I went to the Good Place, and I didn’t even have to die.
Just across the street from the bustling madhouse of the convention center, a picture-perfect facsimile of the colorful neighborhood from The Good Place rises like an oasis of pleasantness. Smiling people, seemingly plucked right out of the world of the show, greet you as you approach. Along the outer wall, videos of cute animals and serene landscapes play, soothing guests waiting in line to enter. There’s even a giant, thoroughly ‘grammable fork sticking out of the ground, as if it plummeted from the sky.
But this activation is about much more than just the visuals. NBC did a meticulous job recreating the comedic sensibility of The Good Place, drawing you into its world bit by bit, and ultimately making you feel like you are an important part of the show’s mythology.
Before I could enter the Good Place, I had to fill out a brief questionnaire to determine my eligibility. Just like in the show, you’re asked things like “Did you ever reheat fish in an office microwave?” or “Have you ever paid money to hear music performed by California funk band The Red Hot Chili Peppers?”
(To my eternal shame, I answered “yes” to both questions. But they still let me in.)
This data and my name was then loaded into an RFID wristband, and I was transported directly to the afterlife—after a short wait in line, like you do.
Generating a score
Once there, my group was welcomed to our new eternal home by a genuinely hilarious video starring Michael (Ted Danson) and Janet (D’Arcy Carden). The duo informed me I had died in a Comic-Con related stampede, but luckily, I was now in a special Comic-Con edition of the Good Place, where, among other things, Jar Jar Binks never existed. It felt good to be home.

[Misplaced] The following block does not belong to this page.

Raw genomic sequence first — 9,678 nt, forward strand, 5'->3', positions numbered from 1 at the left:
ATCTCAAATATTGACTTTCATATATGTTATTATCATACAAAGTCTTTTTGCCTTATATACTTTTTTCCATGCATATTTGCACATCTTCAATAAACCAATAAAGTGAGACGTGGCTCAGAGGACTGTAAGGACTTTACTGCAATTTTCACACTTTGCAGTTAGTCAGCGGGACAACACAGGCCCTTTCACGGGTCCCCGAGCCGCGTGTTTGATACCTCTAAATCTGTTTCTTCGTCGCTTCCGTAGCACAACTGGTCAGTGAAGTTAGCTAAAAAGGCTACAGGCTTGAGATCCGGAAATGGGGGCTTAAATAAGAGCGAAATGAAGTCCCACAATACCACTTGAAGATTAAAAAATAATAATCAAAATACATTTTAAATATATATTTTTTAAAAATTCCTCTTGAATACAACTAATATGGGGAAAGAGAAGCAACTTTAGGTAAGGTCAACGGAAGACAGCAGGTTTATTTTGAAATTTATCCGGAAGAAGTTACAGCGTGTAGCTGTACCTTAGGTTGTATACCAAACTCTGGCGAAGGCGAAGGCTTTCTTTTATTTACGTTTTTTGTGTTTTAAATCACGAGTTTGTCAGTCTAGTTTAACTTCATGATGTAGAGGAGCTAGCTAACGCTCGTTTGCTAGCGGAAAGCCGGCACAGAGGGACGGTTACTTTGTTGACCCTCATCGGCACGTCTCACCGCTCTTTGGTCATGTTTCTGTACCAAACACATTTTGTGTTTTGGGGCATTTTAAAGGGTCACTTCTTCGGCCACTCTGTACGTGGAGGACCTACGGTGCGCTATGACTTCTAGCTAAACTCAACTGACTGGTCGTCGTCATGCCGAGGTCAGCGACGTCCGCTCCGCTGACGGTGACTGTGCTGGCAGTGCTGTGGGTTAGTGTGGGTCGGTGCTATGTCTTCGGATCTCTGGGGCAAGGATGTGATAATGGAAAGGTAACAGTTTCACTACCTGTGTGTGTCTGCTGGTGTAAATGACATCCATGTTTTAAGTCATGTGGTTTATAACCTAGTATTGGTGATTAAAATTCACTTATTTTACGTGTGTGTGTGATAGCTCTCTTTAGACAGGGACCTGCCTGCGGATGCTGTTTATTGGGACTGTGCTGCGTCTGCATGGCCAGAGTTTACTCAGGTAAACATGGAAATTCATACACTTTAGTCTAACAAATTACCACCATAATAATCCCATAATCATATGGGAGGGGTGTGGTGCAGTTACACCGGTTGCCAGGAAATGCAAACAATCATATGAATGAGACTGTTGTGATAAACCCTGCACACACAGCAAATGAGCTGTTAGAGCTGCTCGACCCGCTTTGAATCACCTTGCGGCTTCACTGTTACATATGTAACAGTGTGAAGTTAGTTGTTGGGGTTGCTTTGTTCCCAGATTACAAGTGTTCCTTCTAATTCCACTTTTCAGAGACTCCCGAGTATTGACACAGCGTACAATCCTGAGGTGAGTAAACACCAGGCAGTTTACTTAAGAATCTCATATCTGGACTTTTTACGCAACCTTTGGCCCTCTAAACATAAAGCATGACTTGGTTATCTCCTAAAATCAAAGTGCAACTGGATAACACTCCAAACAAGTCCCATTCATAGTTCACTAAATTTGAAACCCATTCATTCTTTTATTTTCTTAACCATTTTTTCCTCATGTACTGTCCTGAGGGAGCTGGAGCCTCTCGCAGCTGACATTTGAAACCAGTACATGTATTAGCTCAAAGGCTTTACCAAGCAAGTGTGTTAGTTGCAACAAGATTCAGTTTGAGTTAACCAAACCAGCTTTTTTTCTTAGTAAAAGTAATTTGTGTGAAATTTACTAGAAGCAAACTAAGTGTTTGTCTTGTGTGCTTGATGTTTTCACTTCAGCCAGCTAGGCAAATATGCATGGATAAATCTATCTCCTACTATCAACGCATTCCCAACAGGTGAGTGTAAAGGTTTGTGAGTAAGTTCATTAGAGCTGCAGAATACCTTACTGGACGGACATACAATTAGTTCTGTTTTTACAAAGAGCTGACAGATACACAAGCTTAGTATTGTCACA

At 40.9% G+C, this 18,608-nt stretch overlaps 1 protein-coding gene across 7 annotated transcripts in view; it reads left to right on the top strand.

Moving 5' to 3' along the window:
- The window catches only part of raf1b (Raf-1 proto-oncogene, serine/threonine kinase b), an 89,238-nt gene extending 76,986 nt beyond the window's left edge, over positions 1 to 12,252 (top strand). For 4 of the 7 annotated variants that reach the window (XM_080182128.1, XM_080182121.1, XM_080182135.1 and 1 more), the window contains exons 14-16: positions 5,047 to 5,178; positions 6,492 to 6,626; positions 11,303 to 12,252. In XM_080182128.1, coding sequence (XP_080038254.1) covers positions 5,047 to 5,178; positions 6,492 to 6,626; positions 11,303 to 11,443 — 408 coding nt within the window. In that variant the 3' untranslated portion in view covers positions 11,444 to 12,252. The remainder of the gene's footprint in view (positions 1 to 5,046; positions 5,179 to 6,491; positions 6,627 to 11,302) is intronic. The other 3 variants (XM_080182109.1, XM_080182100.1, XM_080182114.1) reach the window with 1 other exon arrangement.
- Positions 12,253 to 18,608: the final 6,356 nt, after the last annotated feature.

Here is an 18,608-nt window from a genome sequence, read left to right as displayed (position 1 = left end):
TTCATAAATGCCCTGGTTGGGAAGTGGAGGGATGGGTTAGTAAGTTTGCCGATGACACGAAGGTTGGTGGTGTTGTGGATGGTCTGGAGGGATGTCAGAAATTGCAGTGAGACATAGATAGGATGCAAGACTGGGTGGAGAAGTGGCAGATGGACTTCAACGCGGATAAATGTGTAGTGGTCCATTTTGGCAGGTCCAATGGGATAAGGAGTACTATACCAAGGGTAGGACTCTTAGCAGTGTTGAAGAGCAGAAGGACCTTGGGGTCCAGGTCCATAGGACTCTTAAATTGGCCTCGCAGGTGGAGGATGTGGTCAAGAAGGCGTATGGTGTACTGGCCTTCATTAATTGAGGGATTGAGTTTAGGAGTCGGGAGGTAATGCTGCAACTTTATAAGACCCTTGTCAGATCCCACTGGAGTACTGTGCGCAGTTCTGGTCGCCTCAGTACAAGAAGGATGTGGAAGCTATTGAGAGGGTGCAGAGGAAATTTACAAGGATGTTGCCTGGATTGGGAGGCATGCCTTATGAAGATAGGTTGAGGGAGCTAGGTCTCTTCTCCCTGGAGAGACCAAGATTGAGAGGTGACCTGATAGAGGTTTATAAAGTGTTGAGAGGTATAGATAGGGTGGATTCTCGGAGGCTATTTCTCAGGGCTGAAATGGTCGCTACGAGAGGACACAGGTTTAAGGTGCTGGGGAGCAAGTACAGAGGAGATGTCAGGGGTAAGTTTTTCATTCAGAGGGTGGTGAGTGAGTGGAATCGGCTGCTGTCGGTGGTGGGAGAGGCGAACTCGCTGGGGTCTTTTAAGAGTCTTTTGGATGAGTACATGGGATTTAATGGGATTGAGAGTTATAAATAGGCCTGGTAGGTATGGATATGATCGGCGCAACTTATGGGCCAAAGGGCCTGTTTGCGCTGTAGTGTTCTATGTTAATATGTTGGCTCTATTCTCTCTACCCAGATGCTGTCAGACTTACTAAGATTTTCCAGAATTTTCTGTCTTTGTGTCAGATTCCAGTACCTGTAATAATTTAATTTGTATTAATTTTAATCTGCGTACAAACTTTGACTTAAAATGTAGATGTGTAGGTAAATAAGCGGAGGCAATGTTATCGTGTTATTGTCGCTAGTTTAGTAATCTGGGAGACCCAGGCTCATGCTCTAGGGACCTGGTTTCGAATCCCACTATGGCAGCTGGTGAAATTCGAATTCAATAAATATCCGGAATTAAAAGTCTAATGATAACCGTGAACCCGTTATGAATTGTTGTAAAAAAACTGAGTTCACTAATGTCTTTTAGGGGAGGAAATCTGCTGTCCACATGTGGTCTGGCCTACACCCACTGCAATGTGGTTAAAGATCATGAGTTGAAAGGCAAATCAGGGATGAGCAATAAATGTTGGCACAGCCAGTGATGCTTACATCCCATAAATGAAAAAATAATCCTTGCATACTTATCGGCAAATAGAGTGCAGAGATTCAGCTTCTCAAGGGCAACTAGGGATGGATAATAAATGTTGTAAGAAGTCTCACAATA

Welcome to the “Good” Place
As the video ended, two large doors opened behind us, revealing a spitting image of the town square from the show, full of joyful Good Place residents, all super excited to meet their new neighbors.
At first, everyone was all smiles and hugs. I was introduced to a man named Gary, who scanned my wristband and determined that we were soulmates. Gary showed me around, pointing out the endless free LaCroix and the shrimp merry-go-round I could ride.
Then things took a turn. I had my wristband scanned by a woman named Martha, who said I was her soulmate. She kept calling me “Nathaniel,” which I knew was not the name I entered on the questionnaire, because my name is Aaron. The shrimp merry-go-round made me dizzy. Worst of all, I noticed none of the LaCroix were Pamplemousse flavored. I started to wonder… could this actually be the Bad Place?
I was then approached by yet another soulmate, who seemed genuinely shocked when I said I already had two. Gradually, the other Good Place residents around me started to fidget, as if they all knew some deep secret. Then, with little warning, they lost their minds.
The kindly mailman ripped his shirt off. A nice woman who had been offering us yogurt started running around screaming. Another woman jumped up on a bench with a bullhorn and yelled at us to run. As I’d begun to fear, we’d been trapped in the Bad Place the whole time.
And so we ran. I made it out with my soul intact and a branded shrimp-shaped stress ball to squeeze my Bad Place tension away.
So, what will your experience be in the SDCC Good Place? My own experience with a highly detailed immersive activation like this can’t possibly encapsulate all the potential outcomes. There were several characters I never got the chance to speak to, all with unique backstories and personalities that add to the world. I’m sure if I went back again tomorrow, I’d have a totally different, equally fun experience.
Ultimately, NBC’s The Good Place experience is well worth the wait. And not just because you get a squishy shrimp at the end (though it doesn’t hurt).
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